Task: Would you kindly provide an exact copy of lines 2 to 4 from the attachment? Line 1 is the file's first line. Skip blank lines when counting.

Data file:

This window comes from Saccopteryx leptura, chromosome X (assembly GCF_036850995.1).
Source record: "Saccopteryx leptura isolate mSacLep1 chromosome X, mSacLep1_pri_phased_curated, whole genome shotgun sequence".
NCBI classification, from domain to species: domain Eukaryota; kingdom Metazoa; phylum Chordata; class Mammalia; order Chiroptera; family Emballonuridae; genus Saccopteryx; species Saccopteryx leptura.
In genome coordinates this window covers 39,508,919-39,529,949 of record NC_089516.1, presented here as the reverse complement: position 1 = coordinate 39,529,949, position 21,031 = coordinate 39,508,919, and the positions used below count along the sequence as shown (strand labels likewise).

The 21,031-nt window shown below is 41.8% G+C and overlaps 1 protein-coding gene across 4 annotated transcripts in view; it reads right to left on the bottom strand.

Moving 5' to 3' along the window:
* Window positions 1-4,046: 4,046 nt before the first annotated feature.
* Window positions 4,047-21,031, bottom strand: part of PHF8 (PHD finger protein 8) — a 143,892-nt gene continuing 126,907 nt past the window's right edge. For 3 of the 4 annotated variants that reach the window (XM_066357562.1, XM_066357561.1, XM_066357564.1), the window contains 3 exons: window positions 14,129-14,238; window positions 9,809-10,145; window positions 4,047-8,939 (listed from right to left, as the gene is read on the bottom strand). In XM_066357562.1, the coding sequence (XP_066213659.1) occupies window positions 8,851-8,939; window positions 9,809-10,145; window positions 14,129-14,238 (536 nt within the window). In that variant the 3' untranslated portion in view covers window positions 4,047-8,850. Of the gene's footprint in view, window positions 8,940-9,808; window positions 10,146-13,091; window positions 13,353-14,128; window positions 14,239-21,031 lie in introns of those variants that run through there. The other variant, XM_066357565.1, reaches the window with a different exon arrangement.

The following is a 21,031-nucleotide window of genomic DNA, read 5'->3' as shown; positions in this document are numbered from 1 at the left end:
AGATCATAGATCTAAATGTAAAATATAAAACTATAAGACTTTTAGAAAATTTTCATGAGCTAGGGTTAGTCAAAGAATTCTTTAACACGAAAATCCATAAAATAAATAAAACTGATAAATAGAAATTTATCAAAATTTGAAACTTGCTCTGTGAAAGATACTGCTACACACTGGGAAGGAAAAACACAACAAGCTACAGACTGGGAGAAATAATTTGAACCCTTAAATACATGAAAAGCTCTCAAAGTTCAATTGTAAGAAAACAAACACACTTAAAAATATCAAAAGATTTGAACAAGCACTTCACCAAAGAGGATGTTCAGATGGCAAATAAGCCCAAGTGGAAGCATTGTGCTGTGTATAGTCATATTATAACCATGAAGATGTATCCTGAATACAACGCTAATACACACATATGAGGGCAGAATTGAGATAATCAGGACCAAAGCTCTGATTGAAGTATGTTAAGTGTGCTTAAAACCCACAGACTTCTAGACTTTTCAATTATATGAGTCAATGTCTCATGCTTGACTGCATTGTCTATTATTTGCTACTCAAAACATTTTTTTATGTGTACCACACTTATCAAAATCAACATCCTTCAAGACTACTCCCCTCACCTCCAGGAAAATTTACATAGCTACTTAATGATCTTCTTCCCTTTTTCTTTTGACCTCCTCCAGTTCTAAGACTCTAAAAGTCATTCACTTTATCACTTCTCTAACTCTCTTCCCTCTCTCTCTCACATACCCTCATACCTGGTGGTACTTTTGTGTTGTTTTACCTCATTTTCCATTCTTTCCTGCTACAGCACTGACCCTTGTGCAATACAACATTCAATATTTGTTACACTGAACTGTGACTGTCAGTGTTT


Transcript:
Source record: "Saccopteryx leptura isolate mSacLep1 chromosome X, mSacLep1_pri_phased_curated, whole genome shotgun sequence".
NCBI classification, from domain to species: domain Eukaryota; kingdom Metazoa; phylum Chordata; class Mammalia; order Chiroptera; family Emballonuridae; genus Saccopteryx; species Saccopteryx leptura.
In genome coordinates this window covers 39,508,919-39,529,949 of record NC_089516.1, presented here as the reverse complement: position 1 = coordinate 39,529,949, position 21,031 = coordinate 39,508,919, and the positions used below count along the sequence as shown (strand labels likewise).